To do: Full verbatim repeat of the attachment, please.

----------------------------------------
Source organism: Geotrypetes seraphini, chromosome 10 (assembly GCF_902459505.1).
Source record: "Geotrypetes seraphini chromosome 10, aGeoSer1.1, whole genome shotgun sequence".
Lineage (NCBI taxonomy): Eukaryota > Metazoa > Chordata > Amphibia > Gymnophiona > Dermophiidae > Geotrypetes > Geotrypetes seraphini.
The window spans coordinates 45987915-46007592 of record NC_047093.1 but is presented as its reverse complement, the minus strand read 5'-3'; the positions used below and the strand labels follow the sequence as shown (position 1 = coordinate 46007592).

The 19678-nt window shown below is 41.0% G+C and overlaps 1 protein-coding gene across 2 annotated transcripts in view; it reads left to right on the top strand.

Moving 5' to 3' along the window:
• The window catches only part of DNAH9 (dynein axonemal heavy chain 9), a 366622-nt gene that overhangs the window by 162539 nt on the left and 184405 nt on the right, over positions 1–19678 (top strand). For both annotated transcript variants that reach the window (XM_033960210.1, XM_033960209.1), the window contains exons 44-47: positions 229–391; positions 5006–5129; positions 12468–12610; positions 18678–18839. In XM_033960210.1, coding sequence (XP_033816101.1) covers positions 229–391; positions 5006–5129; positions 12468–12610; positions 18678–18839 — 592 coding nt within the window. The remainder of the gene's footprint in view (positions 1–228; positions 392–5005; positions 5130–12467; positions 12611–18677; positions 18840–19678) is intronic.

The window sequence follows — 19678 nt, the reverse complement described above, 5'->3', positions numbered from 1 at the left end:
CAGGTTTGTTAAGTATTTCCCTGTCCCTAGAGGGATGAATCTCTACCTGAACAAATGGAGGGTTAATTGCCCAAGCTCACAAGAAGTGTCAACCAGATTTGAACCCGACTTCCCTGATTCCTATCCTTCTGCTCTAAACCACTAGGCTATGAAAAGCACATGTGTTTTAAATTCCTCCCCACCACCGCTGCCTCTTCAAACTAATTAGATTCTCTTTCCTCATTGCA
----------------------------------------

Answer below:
Source organism: Geotrypetes seraphini, chromosome 10 (assembly GCF_902459505.1).
Source record: "Geotrypetes seraphini chromosome 10, aGeoSer1.1, whole genome shotgun sequence".
Lineage (NCBI taxonomy): Eukaryota > Metazoa > Chordata > Amphibia > Gymnophiona > Dermophiidae > Geotrypetes > Geotrypetes seraphini.
The window spans coordinates 45987915-46007592 of record NC_047093.1 but is presented as its reverse complement, the minus strand read 5'-3'; the positions used below and the strand labels follow the sequence as shown (position 1 = coordinate 46007592).

The 19678-nt window shown below is 41.0% G+C and overlaps 1 protein-coding gene across 2 annotated transcripts in view; it reads left to right on the top strand.

Moving 5' to 3' along the window:
• The window catches only part of DNAH9 (dynein axonemal heavy chain 9), a 366622-nt gene that overhangs the window by 162539 nt on the left and 184405 nt on the right, over positions 1–19678 (top strand). For both annotated transcript variants that reach the window (XM_033960210.1, XM_033960209.1), the window contains exons 44-47: positions 229–391; positions 5006–5129; positions 12468–12610; positions 18678–18839. In XM_033960210.1, coding sequence (XP_033816101.1) covers positions 229–391; positions 5006–5129; positions 12468–12610; positions 18678–18839 — 592 coding nt within the window. The remainder of the gene's footprint in view (positions 1–228; positions 392–5005; positions 5130–12467; positions 12611–18677; positions 18840–19678) is intronic.

The window sequence follows — 19678 nt, the reverse complement described above, 5'->3', positions numbered from 1 at the left end:
CAGGTTTGTTAAGTATTTCCCTGTCCCTAGAGGGATGAATCTCTACCTGAACAAATGGAGGGTTAATTGCCCAAGCTCACAAGAAGTGTCAACCAGATTTGAACCCGACTTCCCTGATTCCTATCCTTCTGCTCTAAACCACTAGGCTATGAAAAGCACATGTGTTTTAAATTCCTCCCCACCACCGCTGCCTCTTCAAACTAATTAGATTCTCTTTCCTCATTGCA